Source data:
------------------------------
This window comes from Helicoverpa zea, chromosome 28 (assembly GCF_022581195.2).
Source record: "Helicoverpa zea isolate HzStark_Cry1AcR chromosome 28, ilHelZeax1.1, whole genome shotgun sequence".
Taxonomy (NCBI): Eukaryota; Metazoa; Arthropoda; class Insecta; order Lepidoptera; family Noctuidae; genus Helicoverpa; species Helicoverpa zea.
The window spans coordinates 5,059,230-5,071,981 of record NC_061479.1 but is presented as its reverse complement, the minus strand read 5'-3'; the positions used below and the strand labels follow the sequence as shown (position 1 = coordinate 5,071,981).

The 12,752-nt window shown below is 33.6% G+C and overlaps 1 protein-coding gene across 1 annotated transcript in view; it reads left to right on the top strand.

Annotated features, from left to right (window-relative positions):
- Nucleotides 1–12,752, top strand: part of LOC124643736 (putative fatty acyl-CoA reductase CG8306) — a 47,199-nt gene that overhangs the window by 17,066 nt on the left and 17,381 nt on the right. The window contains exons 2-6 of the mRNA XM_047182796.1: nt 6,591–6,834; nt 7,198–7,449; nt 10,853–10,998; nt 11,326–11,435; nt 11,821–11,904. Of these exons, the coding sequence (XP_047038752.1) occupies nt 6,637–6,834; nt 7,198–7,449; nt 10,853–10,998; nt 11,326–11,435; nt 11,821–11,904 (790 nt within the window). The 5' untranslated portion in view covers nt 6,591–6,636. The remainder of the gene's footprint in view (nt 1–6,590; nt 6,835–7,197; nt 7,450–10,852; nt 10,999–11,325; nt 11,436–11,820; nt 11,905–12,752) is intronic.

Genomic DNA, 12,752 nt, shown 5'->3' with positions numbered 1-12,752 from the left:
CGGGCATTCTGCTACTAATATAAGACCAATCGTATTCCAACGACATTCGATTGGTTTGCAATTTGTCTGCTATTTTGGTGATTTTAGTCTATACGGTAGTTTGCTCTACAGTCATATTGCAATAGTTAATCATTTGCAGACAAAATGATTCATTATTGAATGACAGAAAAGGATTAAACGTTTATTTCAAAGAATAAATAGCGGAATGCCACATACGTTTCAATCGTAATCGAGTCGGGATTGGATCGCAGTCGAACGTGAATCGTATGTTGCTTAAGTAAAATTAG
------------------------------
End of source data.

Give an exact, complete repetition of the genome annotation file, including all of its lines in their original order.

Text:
This window comes from Helicoverpa zea, chromosome 28 (assembly GCF_022581195.2).
Source record: "Helicoverpa zea isolate HzStark_Cry1AcR chromosome 28, ilHelZeax1.1, whole genome shotgun sequence".
Taxonomy (NCBI): Eukaryota; Metazoa; Arthropoda; class Insecta; order Lepidoptera; family Noctuidae; genus Helicoverpa; species Helicoverpa zea.
The window spans coordinates 5,059,230-5,071,981 of record NC_061479.1 but is presented as its reverse complement, the minus strand read 5'-3'; the positions used below and the strand labels follow the sequence as shown (position 1 = coordinate 5,071,981).

The 12,752-nt window shown below is 33.6% G+C and overlaps 1 protein-coding gene across 1 annotated transcript in view; it reads left to right on the top strand.

Annotated features, from left to right (window-relative positions):
- Nucleotides 1–12,752, top strand: part of LOC124643736 (putative fatty acyl-CoA reductase CG8306) — a 47,199-nt gene that overhangs the window by 17,066 nt on the left and 17,381 nt on the right. The window contains exons 2-6 of the mRNA XM_047182796.1: nt 6,591–6,834; nt 7,198–7,449; nt 10,853–10,998; nt 11,326–11,435; nt 11,821–11,904. Of these exons, the coding sequence (XP_047038752.1) occupies nt 6,637–6,834; nt 7,198–7,449; nt 10,853–10,998; nt 11,326–11,435; nt 11,821–11,904 (790 nt within the window). The 5' untranslated portion in view covers nt 6,591–6,636. The remainder of the gene's footprint in view (nt 1–6,590; nt 6,835–7,197; nt 7,450–10,852; nt 10,999–11,325; nt 11,436–11,820; nt 11,905–12,752) is intronic.

Genomic DNA, 12,752 nt, shown 5'->3' with positions numbered 1-12,752 from the left:
CGGGCATTCTGCTACTAATATAAGACCAATCGTATTCCAACGACATTCGATTGGTTTGCAATTTGTCTGCTATTTTGGTGATTTTAGTCTATACGGTAGTTTGCTCTACAGTCATATTGCAATAGTTAATCATTTGCAGACAAAATGATTCATTATTGAATGACAGAAAAGGATTAAACGTTTATTTCAAAGAATAAATAGCGGAATGCCACATACGTTTCAATCGTAATCGAGTCGGGATTGGATCGCAGTCGAACGTGAATCGTATGTTGCTTAAGTAAAATTAG